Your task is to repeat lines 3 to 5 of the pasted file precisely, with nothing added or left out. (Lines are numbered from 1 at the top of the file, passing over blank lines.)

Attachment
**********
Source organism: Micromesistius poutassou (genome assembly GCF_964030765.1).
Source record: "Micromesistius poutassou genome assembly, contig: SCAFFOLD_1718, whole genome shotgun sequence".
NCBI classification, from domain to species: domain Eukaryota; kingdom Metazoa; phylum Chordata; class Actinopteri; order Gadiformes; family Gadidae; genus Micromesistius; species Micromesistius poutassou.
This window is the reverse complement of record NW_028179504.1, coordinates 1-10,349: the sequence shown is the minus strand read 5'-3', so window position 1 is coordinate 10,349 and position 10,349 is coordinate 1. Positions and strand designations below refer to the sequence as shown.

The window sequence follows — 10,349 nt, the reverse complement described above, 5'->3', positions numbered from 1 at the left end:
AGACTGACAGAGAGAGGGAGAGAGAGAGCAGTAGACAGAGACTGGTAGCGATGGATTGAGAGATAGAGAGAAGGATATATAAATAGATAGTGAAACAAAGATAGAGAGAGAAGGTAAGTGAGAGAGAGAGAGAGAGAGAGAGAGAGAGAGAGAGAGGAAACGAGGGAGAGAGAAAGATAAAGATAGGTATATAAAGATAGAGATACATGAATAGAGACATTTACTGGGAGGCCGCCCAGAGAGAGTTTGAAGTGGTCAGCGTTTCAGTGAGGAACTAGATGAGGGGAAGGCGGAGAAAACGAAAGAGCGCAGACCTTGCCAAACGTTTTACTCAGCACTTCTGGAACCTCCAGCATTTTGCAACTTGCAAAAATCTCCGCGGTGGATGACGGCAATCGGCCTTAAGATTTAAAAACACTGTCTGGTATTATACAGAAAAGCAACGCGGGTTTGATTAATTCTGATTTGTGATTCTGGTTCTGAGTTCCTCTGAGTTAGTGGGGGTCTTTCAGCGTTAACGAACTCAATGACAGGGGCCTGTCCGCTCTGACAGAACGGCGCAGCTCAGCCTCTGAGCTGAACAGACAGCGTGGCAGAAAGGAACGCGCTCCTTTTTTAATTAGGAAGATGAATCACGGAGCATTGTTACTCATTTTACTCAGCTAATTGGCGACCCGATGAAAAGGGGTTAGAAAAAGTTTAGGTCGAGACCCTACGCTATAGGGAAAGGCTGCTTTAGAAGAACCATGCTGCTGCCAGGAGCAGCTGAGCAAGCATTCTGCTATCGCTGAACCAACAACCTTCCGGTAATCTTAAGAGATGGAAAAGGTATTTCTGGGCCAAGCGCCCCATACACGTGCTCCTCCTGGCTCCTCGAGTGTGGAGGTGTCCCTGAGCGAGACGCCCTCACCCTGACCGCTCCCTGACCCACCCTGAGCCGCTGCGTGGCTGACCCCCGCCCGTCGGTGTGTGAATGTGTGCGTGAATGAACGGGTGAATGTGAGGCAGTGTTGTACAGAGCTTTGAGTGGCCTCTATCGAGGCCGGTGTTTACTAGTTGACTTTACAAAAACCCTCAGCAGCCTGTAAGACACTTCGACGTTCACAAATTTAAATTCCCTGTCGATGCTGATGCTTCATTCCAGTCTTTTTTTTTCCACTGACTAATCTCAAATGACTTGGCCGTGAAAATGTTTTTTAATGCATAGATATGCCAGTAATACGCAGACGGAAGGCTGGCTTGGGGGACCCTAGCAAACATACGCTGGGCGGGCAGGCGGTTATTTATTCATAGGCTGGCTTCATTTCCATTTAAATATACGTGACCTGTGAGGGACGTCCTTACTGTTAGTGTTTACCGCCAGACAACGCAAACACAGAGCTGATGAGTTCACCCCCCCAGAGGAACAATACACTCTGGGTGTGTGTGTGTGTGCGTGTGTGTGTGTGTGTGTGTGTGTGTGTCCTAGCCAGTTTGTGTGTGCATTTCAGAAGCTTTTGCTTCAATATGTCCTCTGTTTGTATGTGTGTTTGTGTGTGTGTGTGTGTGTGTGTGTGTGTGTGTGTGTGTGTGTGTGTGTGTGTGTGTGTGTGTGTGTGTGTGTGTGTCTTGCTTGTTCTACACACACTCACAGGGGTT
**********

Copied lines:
NCBI classification, from domain to species: domain Eukaryota; kingdom Metazoa; phylum Chordata; class Actinopteri; order Gadiformes; family Gadidae; genus Micromesistius; species Micromesistius poutassou.
This window is the reverse complement of record NW_028179504.1, coordinates 1-10,349: the sequence shown is the minus strand read 5'-3', so window position 1 is coordinate 10,349 and position 10,349 is coordinate 1. Positions and strand designations below refer to the sequence as shown.

The window sequence follows — 10,349 nt, the reverse complement described above, 5'->3', positions numbered from 1 at the left end: